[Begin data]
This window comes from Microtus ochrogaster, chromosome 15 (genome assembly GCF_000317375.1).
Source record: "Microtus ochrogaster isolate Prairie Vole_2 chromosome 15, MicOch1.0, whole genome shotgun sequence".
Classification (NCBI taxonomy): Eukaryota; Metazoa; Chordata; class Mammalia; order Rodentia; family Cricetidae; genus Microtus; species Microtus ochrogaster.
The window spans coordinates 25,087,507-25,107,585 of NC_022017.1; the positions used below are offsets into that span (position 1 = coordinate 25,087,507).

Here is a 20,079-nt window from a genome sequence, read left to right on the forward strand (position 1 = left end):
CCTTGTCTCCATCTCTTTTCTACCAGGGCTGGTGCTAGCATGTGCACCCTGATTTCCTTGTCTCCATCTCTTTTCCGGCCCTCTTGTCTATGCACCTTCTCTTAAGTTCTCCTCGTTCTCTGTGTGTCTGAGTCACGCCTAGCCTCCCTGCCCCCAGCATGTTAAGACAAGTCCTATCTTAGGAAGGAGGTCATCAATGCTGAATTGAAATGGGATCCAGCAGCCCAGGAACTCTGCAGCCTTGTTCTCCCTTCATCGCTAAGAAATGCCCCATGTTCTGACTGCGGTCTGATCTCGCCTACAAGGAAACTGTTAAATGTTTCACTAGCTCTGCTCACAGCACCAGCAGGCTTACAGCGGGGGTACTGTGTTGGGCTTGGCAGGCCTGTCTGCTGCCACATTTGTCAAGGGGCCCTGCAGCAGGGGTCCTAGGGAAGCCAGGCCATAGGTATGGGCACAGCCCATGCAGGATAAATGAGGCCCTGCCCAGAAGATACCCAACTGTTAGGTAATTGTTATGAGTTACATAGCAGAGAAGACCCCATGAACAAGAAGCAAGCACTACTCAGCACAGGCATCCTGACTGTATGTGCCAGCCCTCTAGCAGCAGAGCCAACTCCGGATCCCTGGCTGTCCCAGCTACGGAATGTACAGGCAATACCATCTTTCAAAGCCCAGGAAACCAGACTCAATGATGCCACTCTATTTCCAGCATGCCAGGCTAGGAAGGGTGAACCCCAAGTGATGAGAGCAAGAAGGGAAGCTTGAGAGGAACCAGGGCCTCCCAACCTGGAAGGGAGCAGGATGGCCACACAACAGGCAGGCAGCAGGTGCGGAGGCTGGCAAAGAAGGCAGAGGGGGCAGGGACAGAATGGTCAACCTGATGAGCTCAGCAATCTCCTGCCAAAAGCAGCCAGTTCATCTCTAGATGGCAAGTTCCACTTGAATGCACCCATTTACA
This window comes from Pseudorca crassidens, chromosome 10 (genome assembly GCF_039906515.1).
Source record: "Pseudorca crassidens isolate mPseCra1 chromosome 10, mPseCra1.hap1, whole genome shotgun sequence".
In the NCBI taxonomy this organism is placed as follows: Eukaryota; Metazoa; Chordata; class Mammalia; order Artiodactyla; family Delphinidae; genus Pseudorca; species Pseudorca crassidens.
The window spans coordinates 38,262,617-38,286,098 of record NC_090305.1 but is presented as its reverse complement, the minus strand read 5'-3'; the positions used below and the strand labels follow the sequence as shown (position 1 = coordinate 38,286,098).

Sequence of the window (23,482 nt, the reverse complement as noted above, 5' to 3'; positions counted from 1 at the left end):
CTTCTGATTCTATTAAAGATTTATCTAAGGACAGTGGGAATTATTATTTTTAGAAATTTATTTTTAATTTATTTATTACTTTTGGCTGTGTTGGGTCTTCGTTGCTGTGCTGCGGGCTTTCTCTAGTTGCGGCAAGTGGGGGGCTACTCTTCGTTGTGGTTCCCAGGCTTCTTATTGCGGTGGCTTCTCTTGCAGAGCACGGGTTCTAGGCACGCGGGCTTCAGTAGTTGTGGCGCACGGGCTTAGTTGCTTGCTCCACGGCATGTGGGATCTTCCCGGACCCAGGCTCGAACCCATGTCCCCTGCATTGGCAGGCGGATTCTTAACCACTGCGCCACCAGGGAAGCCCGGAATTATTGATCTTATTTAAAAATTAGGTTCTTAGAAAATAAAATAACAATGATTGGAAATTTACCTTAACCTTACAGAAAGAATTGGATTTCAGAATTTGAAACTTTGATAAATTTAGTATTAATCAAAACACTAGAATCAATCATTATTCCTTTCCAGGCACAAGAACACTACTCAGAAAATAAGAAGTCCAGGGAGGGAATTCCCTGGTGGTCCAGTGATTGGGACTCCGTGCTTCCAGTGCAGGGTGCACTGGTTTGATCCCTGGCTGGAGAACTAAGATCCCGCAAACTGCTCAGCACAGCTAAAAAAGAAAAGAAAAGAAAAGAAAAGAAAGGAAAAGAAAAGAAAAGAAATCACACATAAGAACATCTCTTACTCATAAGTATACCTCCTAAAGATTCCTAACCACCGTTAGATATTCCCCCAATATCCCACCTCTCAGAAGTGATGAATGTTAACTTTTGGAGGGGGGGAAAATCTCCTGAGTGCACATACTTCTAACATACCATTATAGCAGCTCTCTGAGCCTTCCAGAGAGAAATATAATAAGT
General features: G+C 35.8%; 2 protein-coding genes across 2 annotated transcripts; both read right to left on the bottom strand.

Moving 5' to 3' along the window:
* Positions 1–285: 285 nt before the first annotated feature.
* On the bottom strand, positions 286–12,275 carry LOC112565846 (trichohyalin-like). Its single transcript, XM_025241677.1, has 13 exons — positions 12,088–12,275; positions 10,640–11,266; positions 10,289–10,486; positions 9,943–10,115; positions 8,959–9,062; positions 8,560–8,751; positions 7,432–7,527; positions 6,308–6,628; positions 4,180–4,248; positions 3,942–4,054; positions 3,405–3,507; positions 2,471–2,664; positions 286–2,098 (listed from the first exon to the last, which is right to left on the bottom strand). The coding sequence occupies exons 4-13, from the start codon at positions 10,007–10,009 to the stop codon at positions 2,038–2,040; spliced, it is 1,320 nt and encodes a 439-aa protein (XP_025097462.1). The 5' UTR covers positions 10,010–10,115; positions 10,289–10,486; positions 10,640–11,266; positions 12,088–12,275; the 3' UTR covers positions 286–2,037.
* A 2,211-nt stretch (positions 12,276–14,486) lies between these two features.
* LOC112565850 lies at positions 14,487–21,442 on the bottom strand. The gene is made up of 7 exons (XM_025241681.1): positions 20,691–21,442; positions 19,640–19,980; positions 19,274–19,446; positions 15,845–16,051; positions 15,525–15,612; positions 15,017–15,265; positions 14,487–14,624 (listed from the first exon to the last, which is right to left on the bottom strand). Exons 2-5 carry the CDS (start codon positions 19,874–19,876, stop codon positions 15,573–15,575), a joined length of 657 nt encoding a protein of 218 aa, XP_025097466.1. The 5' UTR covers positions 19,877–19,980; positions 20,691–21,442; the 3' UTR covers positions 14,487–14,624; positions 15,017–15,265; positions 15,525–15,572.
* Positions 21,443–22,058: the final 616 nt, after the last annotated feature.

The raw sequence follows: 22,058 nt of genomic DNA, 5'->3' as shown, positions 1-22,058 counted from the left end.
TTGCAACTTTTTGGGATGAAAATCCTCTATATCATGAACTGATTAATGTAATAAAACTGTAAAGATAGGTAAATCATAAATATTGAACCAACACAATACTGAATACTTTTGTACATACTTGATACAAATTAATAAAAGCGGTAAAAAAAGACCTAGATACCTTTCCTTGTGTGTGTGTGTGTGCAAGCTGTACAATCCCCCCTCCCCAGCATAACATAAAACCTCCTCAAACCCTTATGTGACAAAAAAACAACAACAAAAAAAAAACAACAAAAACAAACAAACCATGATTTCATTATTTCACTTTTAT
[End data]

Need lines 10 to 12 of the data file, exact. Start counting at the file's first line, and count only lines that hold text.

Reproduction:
The window spans coordinates 38,262,617-38,286,098 of record NC_090305.1 but is presented as its reverse complement, the minus strand read 5'-3'; the positions used below and the strand labels follow the sequence as shown (position 1 = coordinate 38,286,098).

Sequence of the window (23,482 nt, the reverse complement as noted above, 5' to 3'; positions counted from 1 at the left end):
CTTCTGATTCTATTAAAGATTTATCTAAGGACAGTGGGAATTATTATTTTTAGAAATTTATTTTTAATTTATTTATTACTTTTGGCTGTGTTGGGTCTTCGTTGCTGTGCTGCGGGCTTTCTCTAGTTGCGGCAAGTGGGGGGCTACTCTTCGTTGTGGTTCCCAGGCTTCTTATTGCGGTGGCTTCTCTTGCAGAGCACGGGTTCTAGGCACGCGGGCTTCAGTAGTTGTGGCGCACGGGCTTAGTTGCTTGCTCCACGGCATGTGGGATCTTCCCGGACCCAGGCTCGAACCCATGTCCCCTGCATTGGCAGGCGGATTCTTAACCACTGCGCCACCAGGGAAGCCCGGAATTATTGATCTTATTTAAAAATTAGGTTCTTAGAAAATAAAATAACAATGATTGGAAATTTACCTTAACCTTACAGAAAGAATTGGATTTCAGAATTTGAAACTTTGATAAATTTAGTATTAATCAAAACACTAGAATCAATCATTATTCCTTTCCAGGCACAAGAACACTACTCAGAAAATAAGAAGTCCAGGGAGGGAATTCCCTGGTGGTCCAGTGATTGGGACTCCGTGCTTCCAGTGCAGGGTGCACTGGTTTGATCCCTGGCTGGAGAACTAAGATCCCGCAAACTGCTCAGCACAGCTAAAAAAGAAAAGAAAAGAAAAGAAAAGAAAGGAAAAGAAAAGAAAAGAAATCACACATAAGAACATCTCTTACTCATAAGTATACCTCCTAAAGATTCCTAACCACCGTTAGATATTCCCCCAATATCCCACCTCTCAGAAGTGATGAATGTTAACTTTTGGAGGGGGGGAAAATCTCCTGAGTGCACATACTTCTAACATACCATTATAGCAGCTCTCTGAGCCTTCCAGAGAGAAATATAATAAGT